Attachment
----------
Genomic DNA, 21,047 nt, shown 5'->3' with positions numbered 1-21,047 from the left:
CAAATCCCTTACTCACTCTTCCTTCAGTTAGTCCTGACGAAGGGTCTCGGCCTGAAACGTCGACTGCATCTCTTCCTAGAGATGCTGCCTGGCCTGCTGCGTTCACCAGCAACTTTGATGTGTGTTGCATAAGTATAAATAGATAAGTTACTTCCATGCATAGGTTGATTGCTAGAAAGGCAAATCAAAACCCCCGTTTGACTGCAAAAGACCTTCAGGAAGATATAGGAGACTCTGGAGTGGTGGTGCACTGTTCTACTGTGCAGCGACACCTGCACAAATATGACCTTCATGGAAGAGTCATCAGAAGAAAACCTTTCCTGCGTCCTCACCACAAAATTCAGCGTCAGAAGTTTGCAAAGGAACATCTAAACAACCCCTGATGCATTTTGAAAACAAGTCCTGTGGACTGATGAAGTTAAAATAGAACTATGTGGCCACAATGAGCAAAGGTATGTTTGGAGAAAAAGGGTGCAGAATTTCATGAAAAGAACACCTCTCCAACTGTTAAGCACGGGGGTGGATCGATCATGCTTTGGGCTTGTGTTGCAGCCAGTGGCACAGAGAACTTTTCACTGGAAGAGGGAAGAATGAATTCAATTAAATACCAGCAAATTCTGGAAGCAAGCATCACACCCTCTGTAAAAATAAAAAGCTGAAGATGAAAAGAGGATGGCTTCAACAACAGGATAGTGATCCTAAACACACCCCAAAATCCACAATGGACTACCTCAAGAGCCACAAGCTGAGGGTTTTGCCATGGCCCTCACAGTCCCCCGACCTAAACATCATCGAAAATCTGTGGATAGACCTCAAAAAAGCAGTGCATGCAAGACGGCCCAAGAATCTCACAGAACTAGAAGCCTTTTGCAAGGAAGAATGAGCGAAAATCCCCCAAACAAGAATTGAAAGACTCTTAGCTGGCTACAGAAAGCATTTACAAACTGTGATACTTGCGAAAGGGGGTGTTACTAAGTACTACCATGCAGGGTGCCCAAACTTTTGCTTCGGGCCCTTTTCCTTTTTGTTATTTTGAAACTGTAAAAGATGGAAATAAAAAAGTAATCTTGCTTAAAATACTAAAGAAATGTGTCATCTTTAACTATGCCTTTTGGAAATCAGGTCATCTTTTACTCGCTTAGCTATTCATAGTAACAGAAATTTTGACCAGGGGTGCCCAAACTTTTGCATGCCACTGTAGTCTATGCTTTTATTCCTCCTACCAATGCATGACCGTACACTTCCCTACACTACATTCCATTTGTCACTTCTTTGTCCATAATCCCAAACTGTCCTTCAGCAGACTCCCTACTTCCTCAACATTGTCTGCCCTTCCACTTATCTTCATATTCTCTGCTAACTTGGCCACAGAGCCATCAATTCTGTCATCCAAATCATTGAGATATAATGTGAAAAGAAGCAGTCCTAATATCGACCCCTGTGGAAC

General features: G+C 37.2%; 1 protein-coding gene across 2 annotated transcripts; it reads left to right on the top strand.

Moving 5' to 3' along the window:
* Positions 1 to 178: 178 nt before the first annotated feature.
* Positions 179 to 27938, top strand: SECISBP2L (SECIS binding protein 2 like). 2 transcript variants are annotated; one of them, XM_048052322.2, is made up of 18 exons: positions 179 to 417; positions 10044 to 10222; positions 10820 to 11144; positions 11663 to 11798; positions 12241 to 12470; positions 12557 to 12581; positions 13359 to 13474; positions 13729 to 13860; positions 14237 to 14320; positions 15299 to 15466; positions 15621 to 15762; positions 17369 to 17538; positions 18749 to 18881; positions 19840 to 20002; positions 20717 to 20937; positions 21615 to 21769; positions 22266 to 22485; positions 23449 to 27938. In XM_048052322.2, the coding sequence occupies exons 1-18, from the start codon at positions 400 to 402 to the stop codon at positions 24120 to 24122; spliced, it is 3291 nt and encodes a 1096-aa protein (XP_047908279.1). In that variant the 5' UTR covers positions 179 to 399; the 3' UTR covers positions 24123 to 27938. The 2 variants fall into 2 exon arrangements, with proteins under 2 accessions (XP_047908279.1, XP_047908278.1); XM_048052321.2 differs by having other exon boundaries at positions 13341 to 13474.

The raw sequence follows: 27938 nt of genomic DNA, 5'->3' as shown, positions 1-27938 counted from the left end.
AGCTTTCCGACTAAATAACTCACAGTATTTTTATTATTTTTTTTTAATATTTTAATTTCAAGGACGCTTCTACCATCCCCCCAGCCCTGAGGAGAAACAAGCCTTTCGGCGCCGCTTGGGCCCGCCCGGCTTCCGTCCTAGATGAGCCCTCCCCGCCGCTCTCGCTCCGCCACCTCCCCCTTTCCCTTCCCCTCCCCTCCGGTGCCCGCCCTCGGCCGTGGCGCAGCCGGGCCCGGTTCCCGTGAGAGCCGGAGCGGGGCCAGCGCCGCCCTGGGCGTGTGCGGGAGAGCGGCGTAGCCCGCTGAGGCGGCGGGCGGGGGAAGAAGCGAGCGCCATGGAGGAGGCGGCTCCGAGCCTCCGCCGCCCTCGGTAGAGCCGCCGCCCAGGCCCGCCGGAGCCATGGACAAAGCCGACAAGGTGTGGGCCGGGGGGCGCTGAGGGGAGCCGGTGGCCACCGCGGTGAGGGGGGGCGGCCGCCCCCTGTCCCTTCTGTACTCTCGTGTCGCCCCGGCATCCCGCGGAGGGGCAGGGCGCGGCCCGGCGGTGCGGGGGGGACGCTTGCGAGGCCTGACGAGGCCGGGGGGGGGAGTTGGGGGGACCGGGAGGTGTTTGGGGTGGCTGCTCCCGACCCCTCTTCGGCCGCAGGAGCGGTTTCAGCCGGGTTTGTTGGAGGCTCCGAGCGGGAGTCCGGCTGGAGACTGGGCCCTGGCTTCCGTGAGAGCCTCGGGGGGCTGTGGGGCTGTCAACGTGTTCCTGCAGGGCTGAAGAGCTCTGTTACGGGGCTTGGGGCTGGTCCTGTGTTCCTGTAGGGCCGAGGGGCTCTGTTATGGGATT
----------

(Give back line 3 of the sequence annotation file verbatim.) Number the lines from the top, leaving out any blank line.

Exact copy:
General features: G+C 37.2%; 1 protein-coding gene across 2 annotated transcripts; it reads left to right on the top strand.